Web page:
• “The White Heron” – Sarah Orne Jewett
  • The Adventures of Huckleberry Finn – Mark Twain
  • Late 19th Century to Early 20th Century: Realism, unlike Romanticism, places less emphasis on the imagination and more on observed fact. These writers viewed the world and human behavior scientifically, mirroring realities without softening or idealizing them. This movement is often considered a rebellion against Romanticism.
  • The Adventures of Huckleberry Finn – Mark Twain
  • My Antonia – Willa Cather
  • Late 19th Century to Early 20th Century: Naturalism was a significant offshoot of Realism. Many American authors were influenced by this movement. Naturalism demands that writers penetrate the surface of life and human character. It focuses on inherited traits and environmental conditions (nature and nurture). Naturalism usually explores the negative aspects of society. These authors did not judge their characters’ morality, but rather viewed them through a social Darwinist lens. Naturalists believed that chance exists but free will is rarely possible.
  • The Red Badge of Courage – Stephen Crane
  • Of Mice and Men and The Grapes of Wrath – John Steinbeck
  • First half of the 20th Century: Modernism is a self-conscious break from traditional literary forms and subject matter and a search for a distinctly contemporary mode of expression. It was heavily influenced by the horrors and disillusionment of World War One. These writers are also referred to as “The Lost Generation”. Their writing reflects isolation, alienation, and fragmentation. It places emphasis on individual perception, sensibility, and human consciousness.
  • “The Love Song of J. Alfred Prufrock” – T. S. Eliot
  • The Great Gatsby – F. Scott Fitzgerald
  • “The Short Happy Life of Francis Macomber” – Ernest Hemingway
  • The Crucible – Arthur Miller
  • Early 20th Century: Imagism is a subsection of Modernism that attempted to free poetry from stale conventions and florid language. It emphasized direct concentration on the precise image, the use of precise words and the language of common speech, new rhythms and the use of free verse, as well as complete freedom in the choice of subject.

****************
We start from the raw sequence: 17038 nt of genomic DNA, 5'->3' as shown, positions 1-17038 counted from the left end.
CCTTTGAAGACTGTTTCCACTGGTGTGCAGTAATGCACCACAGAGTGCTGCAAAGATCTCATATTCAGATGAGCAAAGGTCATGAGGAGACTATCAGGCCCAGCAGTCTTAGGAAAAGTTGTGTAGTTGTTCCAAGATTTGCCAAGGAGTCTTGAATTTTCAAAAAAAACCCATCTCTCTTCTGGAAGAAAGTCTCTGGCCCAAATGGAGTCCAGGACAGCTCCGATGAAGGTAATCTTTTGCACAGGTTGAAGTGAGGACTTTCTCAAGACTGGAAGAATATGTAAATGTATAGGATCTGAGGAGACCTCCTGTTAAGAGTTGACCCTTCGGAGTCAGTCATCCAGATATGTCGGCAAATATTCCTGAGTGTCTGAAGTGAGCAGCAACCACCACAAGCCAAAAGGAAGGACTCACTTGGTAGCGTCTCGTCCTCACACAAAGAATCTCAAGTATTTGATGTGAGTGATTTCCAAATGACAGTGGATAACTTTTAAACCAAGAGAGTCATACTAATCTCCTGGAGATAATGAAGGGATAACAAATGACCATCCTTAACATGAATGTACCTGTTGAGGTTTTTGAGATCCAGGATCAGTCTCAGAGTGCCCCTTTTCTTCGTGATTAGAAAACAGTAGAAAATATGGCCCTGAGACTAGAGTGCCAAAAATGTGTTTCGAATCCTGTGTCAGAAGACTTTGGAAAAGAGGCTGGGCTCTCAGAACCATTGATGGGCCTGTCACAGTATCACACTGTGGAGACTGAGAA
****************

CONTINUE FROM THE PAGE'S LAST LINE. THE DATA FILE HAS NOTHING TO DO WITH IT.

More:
• “This is Just to Say” and “The Red Wheelbarrow” – William Carlos Williams
  • “The Garden” – Ezra Pound
  • “Heat” – H. D. (Hilda Doolittle)
harlem renaissance
Harlem Renaissance
  • Primarily the 1920’s: The Harlem Renaissance, also called the New Negro Movement, is a period of outstanding creativity among African American writers. Many of these works were sophisticated explorations of black life and culture that revealed and stimulated a new confidence and racial pride.
  • The Invisible Man – Ralph Ellison
  • “Lift Every voice and Sing” – James Weldon Johnson
  • Their Eyes Were Watching God – Zora Neale Jurston
  • “Harlem: A Dream Deferred” – Langston Hughes
southern renaissance
Southern Renaissance
  • 1930’s and 40’s: The Southern Renaissance is heavily influenced by traditional Southern humor (stories, sketches, tall tales, and folklore) as well as by the Local Color movement. This time period marked a sudden explosion of excellent Southern writers who emphasized regional speech patterns and dialects, local customs and folkways, as well as character types.
  • “A Worn Path” – Eudora Welty
  • The Sound and the Fury – William Faulkner
  • All the King’s Men – Robert Penn Warren
beat movement
Beat Movement
  • The 1950’s: Centered in the bohemian or beatnik urban artists’ communities, the Beat movement defines itself in its alienation from the conventional and its adaptation of the seedy and “hip”, embracing jazz music, drugs, sex, and Buddhism.
  • Howl – Allen Ginsberg
  • On the Road – Jack Kerouac
  • 20th century: Pluralism is a movement defined by diversity. During the 20th century American literature was no longer predominantly male, white, and Christian. Men and women of many cultures, races, religions, and ethnic groups began to be published. Many of these authors chose to use the first person point of view rather than the, previously popular, their person. Various voices shared their stories while addressing universal themes.
  • The Bell Jar – Silvia Plath
  • The color Purple – Alice Walker
  • The Lone Ranger and Tonto Fistfight in Heaven – Sherman Alexie
magical realism
Magical Realism
  • The Second half of the 20th Century: Magical Realism was created in Latin America but it has influenced many writers of the United States as well. This movement juxtaposes the ordinary and the magical, incorporating fantastic elements into otherwise realistic fiction.
  • Like Water for Chocolate – Laura Esquival
  • Beloved and Song of Soloman – Toni Morrison
  • Going After Cacciato – Tim O’Brien
  • The Lovely Bones – Alice Sebold
post modernism
Post Modernism
  • The Second half of the 20th Century: Postmodernists believe that there is no single truth, but rather a variety of perspectives none of which is better or worse than another. This movement neither embraces nor resists the conventional. It accepts everything equally. Postmodern works are often eclectic, and anachronistic. Postmodernists make no distinction between “high art” and popular culture, can blur the boundary between fiction and nonfiction, and often sample other artists’ work freely…(very freely).
  • The Simpsons – Matt Groening
  • Fear and Loathing In Las Vegas – Hunter S. Thompson
  • Snow Falling on Cedar – David Guterson
  • Breakfast of Champions – Kurt Vounnegut
  • Who’s Afraid of Virginia Woolf – Edward Albee
  • The Secret Life of Bees – Sue Munk Kidd